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Joaquin Phoenix Signs On for DC/WB Joker Origin Flick

Current Joker actor, Jared Leto, is not happy about competing with another Joker actor... and we can't blame him.

Artist rendition of what Phoenix might look like as the  Clown Prince of Crime.

In a baffling move from Warner Bros and DC Comics, they have just announced plans to develop a standalone movie based on Batman's most popular villain, the Joker. Joaquin Phoenix is set to don the white-face and green hair in what the studio has described as an origin story for the Joker.

The yet-to-be-titled Joker film will be produced by Martin Scorsese (Goodfellas, Casino) and directed by Todd Phillips (The Hangover, War Dogs) and is set to be under a "new banner" of DC comics films, separate from the current DC Comics film universe, which include Wonder Woman, The Man of Steel, Batman vs Superman, Suicide Squad, and most recently Justice League.

DC has announced that actor Jared Leto, who portrayed the Joker in Suicide Squad and Batman vs Superman and is set to return in Suicide Squad 2 and the upcoming Joker/Harley Quinn movie is understandably displeased with DC's decision to create two cinematic universes. So why are they doing it?

One can only speculate, but my best guess is that both DC and WB realize that fans are not happy with the direction of the previous films (with the exception of Wonder Woman) but don't want to do another reboot.

DC/WB has been desperate to capture the success of Disney's Marvel Comics and Star Wars franchises, which have been very successful in introducing their individual characters in standalone films and then bringing them all together in event movies. 

The Joker origin story is to set to take place in the 1980s and has been described as a hard-boiled, gritty crime drama, reminiscent of a Scorsese film of the period, which is probably the reason for bringing the Goodfellas director onboard as producer. The other reason, according to Variety, was to court actor Leonardo DiCaprio, who Scorsese worked with on several films, to play the Clown Prince of Crime. Needless to say, DiCaprio passed on the offer and Phoenix agreed to play the part.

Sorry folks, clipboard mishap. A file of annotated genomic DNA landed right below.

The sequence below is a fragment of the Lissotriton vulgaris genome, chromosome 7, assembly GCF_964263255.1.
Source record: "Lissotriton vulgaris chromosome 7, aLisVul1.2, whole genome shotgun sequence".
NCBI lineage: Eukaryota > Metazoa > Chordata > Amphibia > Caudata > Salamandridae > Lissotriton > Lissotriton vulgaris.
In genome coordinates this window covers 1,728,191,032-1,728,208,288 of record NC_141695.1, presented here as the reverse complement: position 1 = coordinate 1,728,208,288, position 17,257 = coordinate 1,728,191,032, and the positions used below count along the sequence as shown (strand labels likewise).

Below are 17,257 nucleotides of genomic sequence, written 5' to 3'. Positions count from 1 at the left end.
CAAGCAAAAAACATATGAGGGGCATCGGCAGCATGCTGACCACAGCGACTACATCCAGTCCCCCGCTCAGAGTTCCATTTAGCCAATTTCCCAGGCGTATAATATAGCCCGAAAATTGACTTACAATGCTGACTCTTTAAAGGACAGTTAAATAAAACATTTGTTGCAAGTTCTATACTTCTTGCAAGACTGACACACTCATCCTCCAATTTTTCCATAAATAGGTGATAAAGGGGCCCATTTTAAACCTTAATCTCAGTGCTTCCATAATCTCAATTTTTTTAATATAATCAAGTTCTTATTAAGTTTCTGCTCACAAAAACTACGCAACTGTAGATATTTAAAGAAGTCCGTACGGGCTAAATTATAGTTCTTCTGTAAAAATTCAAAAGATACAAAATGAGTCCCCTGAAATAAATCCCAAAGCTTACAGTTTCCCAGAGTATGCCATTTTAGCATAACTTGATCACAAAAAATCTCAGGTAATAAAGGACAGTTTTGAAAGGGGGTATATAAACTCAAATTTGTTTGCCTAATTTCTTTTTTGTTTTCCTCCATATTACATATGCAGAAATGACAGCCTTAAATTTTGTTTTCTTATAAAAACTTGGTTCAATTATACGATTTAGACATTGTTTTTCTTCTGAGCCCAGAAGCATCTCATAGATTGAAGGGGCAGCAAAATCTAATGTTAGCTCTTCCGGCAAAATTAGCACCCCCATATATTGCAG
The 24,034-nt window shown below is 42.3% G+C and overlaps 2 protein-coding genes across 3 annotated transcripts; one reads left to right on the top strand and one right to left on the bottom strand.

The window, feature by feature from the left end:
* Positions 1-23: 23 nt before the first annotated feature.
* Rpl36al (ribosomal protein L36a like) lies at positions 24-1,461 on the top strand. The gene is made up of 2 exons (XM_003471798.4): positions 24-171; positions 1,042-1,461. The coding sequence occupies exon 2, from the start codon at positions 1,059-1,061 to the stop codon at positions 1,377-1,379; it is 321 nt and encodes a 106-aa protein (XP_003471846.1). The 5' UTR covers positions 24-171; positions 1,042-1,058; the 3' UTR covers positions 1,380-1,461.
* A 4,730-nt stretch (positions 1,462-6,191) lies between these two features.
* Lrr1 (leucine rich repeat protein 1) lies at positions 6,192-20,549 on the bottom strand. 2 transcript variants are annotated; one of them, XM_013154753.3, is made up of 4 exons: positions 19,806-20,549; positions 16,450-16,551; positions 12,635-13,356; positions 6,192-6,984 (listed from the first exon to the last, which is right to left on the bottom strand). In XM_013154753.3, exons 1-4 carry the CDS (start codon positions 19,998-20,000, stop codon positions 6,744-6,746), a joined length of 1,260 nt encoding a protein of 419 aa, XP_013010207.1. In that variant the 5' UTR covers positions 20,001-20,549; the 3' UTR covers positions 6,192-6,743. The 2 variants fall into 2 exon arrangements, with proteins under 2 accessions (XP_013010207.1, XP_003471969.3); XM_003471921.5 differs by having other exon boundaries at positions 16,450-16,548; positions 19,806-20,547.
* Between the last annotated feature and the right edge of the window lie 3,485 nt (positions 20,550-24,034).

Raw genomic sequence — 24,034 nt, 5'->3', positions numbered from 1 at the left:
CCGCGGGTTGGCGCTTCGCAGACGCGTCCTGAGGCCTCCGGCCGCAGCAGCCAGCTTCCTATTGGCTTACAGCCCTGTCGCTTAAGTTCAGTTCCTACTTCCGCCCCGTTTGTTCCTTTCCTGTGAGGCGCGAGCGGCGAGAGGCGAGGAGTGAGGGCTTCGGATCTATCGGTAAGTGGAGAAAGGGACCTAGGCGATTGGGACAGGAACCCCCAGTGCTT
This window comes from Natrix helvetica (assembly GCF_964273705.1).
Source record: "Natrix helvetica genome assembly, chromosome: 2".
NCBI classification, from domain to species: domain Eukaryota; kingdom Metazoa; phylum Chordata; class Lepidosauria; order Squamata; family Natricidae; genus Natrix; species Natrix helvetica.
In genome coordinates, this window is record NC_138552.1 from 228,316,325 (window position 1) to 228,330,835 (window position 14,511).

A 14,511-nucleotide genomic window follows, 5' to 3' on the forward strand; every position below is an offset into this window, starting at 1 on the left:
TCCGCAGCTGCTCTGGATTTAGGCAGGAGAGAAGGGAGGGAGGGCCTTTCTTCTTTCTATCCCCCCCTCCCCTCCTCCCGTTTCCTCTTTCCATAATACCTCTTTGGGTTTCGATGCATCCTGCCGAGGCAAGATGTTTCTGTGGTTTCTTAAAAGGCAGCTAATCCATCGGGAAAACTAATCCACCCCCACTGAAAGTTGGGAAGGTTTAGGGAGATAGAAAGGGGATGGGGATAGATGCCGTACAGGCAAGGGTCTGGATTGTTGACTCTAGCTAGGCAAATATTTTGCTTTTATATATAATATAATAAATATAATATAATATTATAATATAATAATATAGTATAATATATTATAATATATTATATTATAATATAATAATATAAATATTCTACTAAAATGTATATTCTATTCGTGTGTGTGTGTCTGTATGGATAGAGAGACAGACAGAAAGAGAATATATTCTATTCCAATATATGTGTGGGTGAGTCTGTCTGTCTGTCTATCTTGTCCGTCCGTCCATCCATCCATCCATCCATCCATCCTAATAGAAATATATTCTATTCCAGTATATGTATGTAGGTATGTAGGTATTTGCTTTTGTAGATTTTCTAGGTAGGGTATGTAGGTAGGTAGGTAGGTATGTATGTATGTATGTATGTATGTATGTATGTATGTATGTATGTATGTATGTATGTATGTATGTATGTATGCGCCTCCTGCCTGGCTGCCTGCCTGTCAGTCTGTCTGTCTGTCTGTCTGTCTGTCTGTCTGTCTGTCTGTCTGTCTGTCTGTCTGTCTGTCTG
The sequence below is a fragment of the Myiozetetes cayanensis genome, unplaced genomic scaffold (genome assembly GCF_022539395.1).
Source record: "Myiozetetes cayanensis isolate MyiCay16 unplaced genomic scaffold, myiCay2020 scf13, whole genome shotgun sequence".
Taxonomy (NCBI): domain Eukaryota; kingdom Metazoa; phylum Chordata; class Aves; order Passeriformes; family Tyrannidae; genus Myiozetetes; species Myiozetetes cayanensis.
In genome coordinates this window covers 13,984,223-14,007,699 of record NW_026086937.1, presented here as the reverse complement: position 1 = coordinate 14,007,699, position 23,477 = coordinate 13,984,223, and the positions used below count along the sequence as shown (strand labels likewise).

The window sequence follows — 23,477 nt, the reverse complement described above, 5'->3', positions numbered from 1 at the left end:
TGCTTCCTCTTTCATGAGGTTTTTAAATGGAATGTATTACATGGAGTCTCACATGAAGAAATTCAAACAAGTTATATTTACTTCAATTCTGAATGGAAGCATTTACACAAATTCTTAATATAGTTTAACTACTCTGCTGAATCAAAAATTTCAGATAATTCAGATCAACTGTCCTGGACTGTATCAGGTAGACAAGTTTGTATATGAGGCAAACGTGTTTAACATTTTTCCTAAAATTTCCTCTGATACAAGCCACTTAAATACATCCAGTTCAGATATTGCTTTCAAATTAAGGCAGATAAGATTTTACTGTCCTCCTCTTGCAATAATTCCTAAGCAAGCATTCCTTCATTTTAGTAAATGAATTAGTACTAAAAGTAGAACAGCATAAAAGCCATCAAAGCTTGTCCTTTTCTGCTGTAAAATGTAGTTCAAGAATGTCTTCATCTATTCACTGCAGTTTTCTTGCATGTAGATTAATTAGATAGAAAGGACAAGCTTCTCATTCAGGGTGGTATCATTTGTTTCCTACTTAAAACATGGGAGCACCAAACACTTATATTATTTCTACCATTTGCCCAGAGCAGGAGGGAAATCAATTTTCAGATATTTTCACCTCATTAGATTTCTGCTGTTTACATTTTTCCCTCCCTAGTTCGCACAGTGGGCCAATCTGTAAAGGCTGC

Obviously, if this is a traditional Joker origin tale, one would think that Batman will be in the film as well, but as of this date, DC/WB has not announced if current Batman actor Ben Affleck will be in the film, or if they will recast for the "new banner" or if the caped crusader will be in the film at all (which would not be a good call).

For those who may not be comic aficionados, the Joker started out as a two-bit hood known as The Red Hood, because he wore a red helmet to conceal his identity. The Red Hood first appeared in Detective Comics #168 (Feb. 1951). In the original origin story, The Red Hood was an overworked and underpaid lab worker, who planned to steal $1,000,000 and retire. 

While attempting to rob The Monarch Playing Card Company, he was confronted by The Bat-Man and after a struggle fell into a vat of chemicals. Surviving because of the special breathing apparatus built into the helmet, he was sucked out of the vat through an exhaust vent and flushed out into Gotham river. 

When the crook returned home, he saw that the toxins in the vat had permanently disfigured him, turning his hair green, his skin white and his lips red. Driven insane by his reflection, he became the criminal known only as the Joker. Although the story went on to explain how the Joker came to look the way he does, it never revealed his name. It wasn't until the 1989 Tim Burton film, Batman, that the Joker got a name, Jack Napier. However the Joker's "real name" has not become official canon in the comic books.

Alan Moore and Brian Bolland's 1988 graphic novel The Killing Joke expanded on the 1951 origin story, describing the character as a failed comedian who is duped by a couple of two-bit hoods into adopting the identity of The Red Hood to support his pregnant wife.

The Joker was created by Bob Kane, Bill Finger, and Jerry Robinson, and first appeared in the debut issue of Batman comics #1 (April 25, 1940). Bill Finger claimed the look of the Joker was based on an image of actor Conrad Veidt's character Gwynplaine (a man with a disfigured face, giving him a perpetual grin) in the 1928 film The Man Who Laughs. Jerry Robinson claimed the name came from a sketch of a joker playing card. 

As for Bob Kane's involvement, one can only speculate as both Robinson and Finger have both claimed over the years that Kane took all the credit for creating Batman, but aside from coming up with the name of the character and selling the concept to DC Comics, he had very little involvement in the day-to-day writing and art chores. 

Kane, of course, became rich due to his deal with DC Comics and the great success of the Batman character and franchise, while Finger died broke and Robinson went on to work in comics on several titles and became president of the National Cartoonists Society from 1967 to 1969 and served a two-year term as president of the Association of American Editorial Cartoonists starting in 1973. In 2007, Robinson had been hired by DC Comics as a "creative consultant." However, Robinson never enjoyed the wealth generated from Batman and the Batman cast of characters he co-created.

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